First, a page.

What is Sufi Opera?

World's First Sufi Opera singer

Sufi OperaTM is a new genre of music. It combines elements of both eastern and western classical traditions in one work. Until Saira Peter entered the music scene, it was thought that these two styles of singing were mutually exclusive. They use different forms of vocalisation, each requiring specific techniques that were thought to exclude the human capacity to acquire the other.

Saira has the unique ability to move effortlessly between western and eastern classical voice. The former is based on discreet step-like movements of semitones and the latter on micro tones characterised by sliding notes. Unusually for a western vocalist, she can ‘stand on’ (emphasise) consonants with great clarity and strength. This is demonstrated through sounds such as ’N’, which normally produce a closed sound avoided by western vocalists. She has also introduced interesting and challenging sounds from her Eastern palette into a Western repertoire.

At the same time, Saira is capable of interjecting more open vowel sounds when singing eastern classical music, something very unusual. She is gifted with a double toolkit of technical skills of contrasting colour: two types of vibrato, two types of trills, and so on. Drawing from this, she performs musical gymnastics, moving smoothly from Pakistani raag style to western classical mode in a single breath. She has created a signature sound appreciated by music lovers from both sides of the globe-Sufi Opera!

In a world where traditions meet, fuse, transform one another, this is more of a coming together than a taking over. Saira’s music itself, not just the words, becomes a means of expressing spiritual values in dramatic form, exploring moral dilemmas, emotional encounters of ‘the other’ and values of good and evil through the transformative relationships found in the midst of difference.

In the West, opera as an art form probably originated with medieval mystery plays. These dramatic presentations popularised the stories of Adam and Eve and the drama of Job/Ayub as found in sacred texts. The works explored tensions between married couples, the emotional impact of suffering, the birth of the Messiah and the problem of evil. These early musical dramas attempted to take an audience into a spiritual world, transcending the grind of daily existence. However, as the Enlightenment took hold of European thought, opera adopted a more secular journey. It became a predominately Italian means of exploring emotion through mythological symbolism, it became divorced from earlier liturgical or spiritual roots.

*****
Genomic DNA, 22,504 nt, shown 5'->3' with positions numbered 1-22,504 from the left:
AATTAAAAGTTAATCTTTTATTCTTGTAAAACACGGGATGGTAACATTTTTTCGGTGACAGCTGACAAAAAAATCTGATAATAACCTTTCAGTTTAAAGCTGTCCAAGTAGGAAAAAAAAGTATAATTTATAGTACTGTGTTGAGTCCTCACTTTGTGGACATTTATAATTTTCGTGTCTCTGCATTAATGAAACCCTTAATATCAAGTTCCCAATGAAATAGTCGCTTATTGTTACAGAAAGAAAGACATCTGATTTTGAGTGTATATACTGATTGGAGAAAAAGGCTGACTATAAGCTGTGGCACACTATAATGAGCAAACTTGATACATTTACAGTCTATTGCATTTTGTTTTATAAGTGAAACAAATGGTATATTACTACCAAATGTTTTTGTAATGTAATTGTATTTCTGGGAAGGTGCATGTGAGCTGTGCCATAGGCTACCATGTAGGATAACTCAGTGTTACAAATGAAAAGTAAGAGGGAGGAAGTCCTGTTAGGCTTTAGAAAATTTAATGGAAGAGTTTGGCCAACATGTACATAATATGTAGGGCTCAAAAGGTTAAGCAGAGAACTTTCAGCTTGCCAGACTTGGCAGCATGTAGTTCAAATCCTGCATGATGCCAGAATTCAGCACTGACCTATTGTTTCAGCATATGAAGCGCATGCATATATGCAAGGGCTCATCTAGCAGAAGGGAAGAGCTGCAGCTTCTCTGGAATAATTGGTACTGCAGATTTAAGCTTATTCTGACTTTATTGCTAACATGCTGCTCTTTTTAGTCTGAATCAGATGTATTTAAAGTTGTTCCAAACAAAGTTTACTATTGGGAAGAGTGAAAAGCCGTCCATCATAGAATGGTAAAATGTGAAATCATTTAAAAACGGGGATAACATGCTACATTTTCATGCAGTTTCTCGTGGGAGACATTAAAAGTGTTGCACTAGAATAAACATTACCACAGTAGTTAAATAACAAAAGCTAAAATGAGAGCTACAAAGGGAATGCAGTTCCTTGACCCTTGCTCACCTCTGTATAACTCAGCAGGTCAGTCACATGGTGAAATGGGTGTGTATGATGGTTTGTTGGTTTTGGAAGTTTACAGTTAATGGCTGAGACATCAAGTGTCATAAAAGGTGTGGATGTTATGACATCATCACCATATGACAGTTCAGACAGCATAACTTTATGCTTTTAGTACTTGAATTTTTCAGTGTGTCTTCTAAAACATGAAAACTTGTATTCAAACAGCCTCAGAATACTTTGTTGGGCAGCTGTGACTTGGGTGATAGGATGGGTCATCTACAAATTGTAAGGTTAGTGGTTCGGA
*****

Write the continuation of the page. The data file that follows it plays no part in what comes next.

In the East, music within sufi movements was not always a common occurrence. The art form has often been suppressed. The Naqshbandi sufi movement, which arose in the 12th century, especially emphasised silence as a pathway toward individualised mystical experience. They opposed music as a form of devotion to the Almighty, spreading enduring negative attitudes to spiritual music throughout North Africa, Asia and the Middle East.

The Pakistani sufi saint, Shah Abdul Latif Bhittai (1689/1690 – 21 December 1752), a contemporary of Bach (1685 – 28 July 1750), was, however, both a poet and a songwriter. His sufi compositions quickly spread throughout his native region of Sindh in spite of encountering opposition from established sufi centres. He would not relinquish his belief in the importance of music in the world of spirituality. He pioneered a new pathway for mankind to express eternity in their hearts. Not only did he oppose the practice of ‘nothingness’, but he articulated his sufism through a collection of poems, each picking up the theme of the place of women in Sindhi society. His writings introduced seven heroines to his followers. His was a moral sufi pursuit of the Creator promoting peace with man as well as the Divine, it included forging reconciliation, caring for the poor and promoting gender equality.

It is only through the unique legacy of this sufi leader that the genre of Sufi OperaTM is possible. Shah Abdul Latif Bhittai’ sufism demonstrates common ground with streams of spirituality in the West. He insisted his devotees sing to the Almighty. They studied his stories that embodied his belief in the supremacy of Divine Love and Peace. Today, at his shrine in Bhit Shah, devotees continue to follow his command to offer worship through song 24/7 throughout the entire year.

Saira Peter, also born in Sindh, draws from his legacy. In her journey from Karachi to London, through her disciplines in two classical styles of voice, she has created Sufi-OperaTM, a new form of operatic drama promoting peace and equality in our conflicted world.

Saira’s first Sufi-OperaTM work, Marvi’s Tears is built on the story of Marvi, one of Shah Abdul Latif Bhittai’s heroines. This ground breaking Sufi OperaTM is a collaborative effort, being developed under the direction of Jonny Danciger (MA Composition, Oxford). Jonny is a stage director, designer and composer from London. As an Opera Director, he has worked with the Royal Opera House, British Youth Opera and provided opera design for Tokyo Metropolitan Opera, Oxford Playhouse and many others.

Left to right, Saira’s creative team: Jonny Danciger MA; Paul Knight; Zafar Francis MA; Stephen Smith MA

The work has been written by British-Pakistani librettist Zafar Francis (MA London). The composer is Paul Knight (Royal College of Music, London), a composer and classical pianist from London. He has regularly composed for the Oxford Shakespeare Company, Bedouin Shakespeare Company/Globe Theatre (Rome), and is the Composer of upcoming Sufi Opera ‘Marvi’s Sorrows’. The artistic team also includes Stephen Smith MA, ethnomusicologist and musician, specialising in the musical heritage of the Indus Valley. Get your first taste of Sufi OperaTM below:-